To the Editor—Coronavirus disease 2019 (COVID-19) has become a pandemic. As of April 2, 2020, a total of 896,450 laboratory-confirmed cases have been reported. The death toll from COVID-19 has soared quickly: 45,526 deaths have been reported globally, including 24,692 deaths in only a week (March 26, 2020, through April 2, 2020).1 Age, sequential organ failure assessment (SOFA) score, and D-dimer are the main prognostic factors of COVID-19 patients.Reference Zhou, Yu and Du2 The presence of bacterial and/or fungal secondary infection or coinfection is likely another important factor affecting mortality, and it has received inadequate attention.
Bacterial and fungal infections are common complications of viral pneumonia, especially in critically ill patients. They lead to increased need for intensive care and increased mortality. In influenza patients, bacterial coinfection occurs in ~0.5% of healthy young individuals and at least 2.5% of older individuals.Reference Chertow and Memoli3 A systematic review revealed that ~1 in 4 H1N1 patients during the 2009 pandemic had a bacterial or fungi infection infection.Reference MacIntyre, Chughtai and Barnes4 Data regarding the bacterial or fungi infection in viral pneumonia led by coronavirus are limited. According to the cohort study report by Zhong Nanshan et al,Reference Zheng, Chen and Li5 20 of 90 severe acute respiratory syndrome (SARS) patients had secondary lower respiratory tract infections in 2003, which accounted for 70.6% of those critical SARS patients who underwent an invasive operation. The pathogens causing secondary infections in SARS patients were diverse: negative bacilli were the most common but Candida was also common.Reference Zheng, Chen and Li5 Invasive pulmonary aspergillosis was another common complication secondary to influenza.Reference Rijnders, Schauwvlieghe and Wauters6
Bacterial and fungal infections in COVID-19 patients have been inadequately investigated and reported thus far. Among the hundreds of articles published with clinical data, only a few have reported secondary infection, mostly without detailed pathogens (Table 1). Even in studies for which secondary infection data are available, the antibiotics use rate (94%–100%) was much higher than the reported incidence of secondary infection (10%–15%).Reference Zhou, Yu and Du2,Reference Huang, Wang, Li, Ren and Zhao7,Reference Yang, Yu, Xu, Shu and Xia8 In addition, the complication of bacterial or fungal infection was not included in the prognosis analysis in most published papers. Moreover, most of the current infection control protocols aim to prevent the transmission and cross infection by SARS-CoV-2, missing the prevention of bacterial or fungal secondary infection. In fact, secondary infection was found in 50% of nonsurviving COVID-19 patients.Reference Zhou, Yu and Du2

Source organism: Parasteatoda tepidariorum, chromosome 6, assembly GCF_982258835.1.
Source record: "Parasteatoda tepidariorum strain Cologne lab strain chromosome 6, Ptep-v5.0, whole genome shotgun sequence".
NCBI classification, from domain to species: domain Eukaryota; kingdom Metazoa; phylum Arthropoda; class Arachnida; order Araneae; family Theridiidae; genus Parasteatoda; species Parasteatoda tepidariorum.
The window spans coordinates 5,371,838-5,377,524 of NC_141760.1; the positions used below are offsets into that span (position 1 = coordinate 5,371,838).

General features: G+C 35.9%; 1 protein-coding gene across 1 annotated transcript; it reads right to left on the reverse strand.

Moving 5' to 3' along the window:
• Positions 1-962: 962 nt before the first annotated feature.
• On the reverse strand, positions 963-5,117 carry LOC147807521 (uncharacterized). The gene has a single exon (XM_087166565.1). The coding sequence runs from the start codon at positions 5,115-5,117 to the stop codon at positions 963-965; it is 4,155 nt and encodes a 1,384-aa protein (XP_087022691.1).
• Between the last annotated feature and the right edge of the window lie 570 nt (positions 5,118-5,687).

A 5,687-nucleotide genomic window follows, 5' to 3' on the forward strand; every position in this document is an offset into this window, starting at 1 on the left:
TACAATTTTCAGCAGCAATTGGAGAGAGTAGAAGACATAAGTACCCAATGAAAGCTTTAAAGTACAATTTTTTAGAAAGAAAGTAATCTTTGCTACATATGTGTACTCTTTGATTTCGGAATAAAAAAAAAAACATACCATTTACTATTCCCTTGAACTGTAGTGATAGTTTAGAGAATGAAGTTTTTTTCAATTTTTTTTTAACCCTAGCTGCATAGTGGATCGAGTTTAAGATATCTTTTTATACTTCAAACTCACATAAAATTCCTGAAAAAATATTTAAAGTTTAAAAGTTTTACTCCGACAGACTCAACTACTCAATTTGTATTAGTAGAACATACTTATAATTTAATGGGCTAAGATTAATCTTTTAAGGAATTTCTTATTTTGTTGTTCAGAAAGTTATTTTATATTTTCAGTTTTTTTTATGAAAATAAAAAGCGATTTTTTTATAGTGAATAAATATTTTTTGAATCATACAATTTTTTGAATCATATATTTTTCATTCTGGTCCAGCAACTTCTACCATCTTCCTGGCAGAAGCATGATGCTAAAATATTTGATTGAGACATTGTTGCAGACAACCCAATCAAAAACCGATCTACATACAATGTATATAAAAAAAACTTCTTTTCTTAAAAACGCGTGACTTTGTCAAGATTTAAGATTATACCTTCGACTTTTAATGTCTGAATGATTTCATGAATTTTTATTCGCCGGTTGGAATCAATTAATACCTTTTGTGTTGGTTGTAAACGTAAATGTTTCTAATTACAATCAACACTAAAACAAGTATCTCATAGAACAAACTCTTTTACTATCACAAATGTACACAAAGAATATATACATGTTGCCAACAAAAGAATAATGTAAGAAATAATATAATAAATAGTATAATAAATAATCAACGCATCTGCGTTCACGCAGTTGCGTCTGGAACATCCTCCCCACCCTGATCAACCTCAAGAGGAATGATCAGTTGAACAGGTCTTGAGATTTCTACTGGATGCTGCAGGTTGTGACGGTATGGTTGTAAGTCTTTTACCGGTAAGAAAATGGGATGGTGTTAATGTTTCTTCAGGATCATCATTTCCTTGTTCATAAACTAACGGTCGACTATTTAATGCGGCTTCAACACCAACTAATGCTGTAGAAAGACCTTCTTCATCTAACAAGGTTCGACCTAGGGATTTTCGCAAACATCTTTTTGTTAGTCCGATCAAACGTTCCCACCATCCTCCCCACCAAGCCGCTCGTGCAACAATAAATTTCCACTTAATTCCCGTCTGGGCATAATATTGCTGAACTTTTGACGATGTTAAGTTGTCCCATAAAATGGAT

Note. Patients were classified in to ICU and non-ICU patients instead of nonsurvivors and survivors in the study by Huang et al.Reference Huang, Wang, Li, Ren and Zhao7
Thus far, many diagnostic and prevention approaches to targeting complications in COVID-19 patients have been outlined in clinical guidelines in China. However, little attention has been given to secondary bacterial and fungal infections, and a standardized diagnostic process remains unavailable. A few challenges exist in diagnosing secondary infection in COVID-19 patients. Although it can be difficult to distinguish bacterial or fungal infection and existing viral pneumonia based on clinical and radiological appearance, microbiological examination can add great value to diagnoses, especially sputum culture. However, this approach can pose significant risks to biosample collectors and laboratory technicians processing samples from COVID-19 patients because the virus is transmitted via virus-laden aerosols in addition to respiratory droplets and direct contact.9 Thus far, no standardized personal protection equipment (PPE) has been recommended in the guidelines in China for healthcare workers who process bacterial and fungal cultures.10 Other problems include insufficient laboratory biosafety conditions and PPE shortages. These conditions have led to most hospitals to decide not to carry out routine microbiological examination in COVID-19 patients, which undermines the diagnosis and treatment of secondary infection.
Clinical data regarding bacterial and fungal infections are valuable in guiding evidence-based treatment of COVID-19. Thus, we call for strengthening the investigation of secondary infection and/or coinfection in COVID-19 patients without risking laboratory staff safety. Health authorities and academic organizations need to include a practical diagnostic process for determining bacterial and fungal infection in COVID-19 patients. Furthermore, the biosafety requirements for COVID-19 microbiological laboratory staff should be issued, and personal protection guidelines for microbiological laboratory staff should be clear. Qualified medical institutions need to be encouraged to carry out necessary microbiological examinations. Thus, we will be able to study bacterial or fungal infections in COVID-19 patients in the following aspects: epidemiology (eg, infection sites, incidence rates, epidemic characteristics, risk factors, etc); pathogens and their drug sensitivity results, thus providing the theoretical and factual evidence for precise treatment; accurate prevention and control of infection complications; and effective reduction of the mortality of COVID-19 patients.
This study was funded by the Emergency Project of Prevention and Control for COVID-19 of Central South University (grant no. 160260003).
Conflicts of interest
All authors report no conflicts of interest relevant to this article.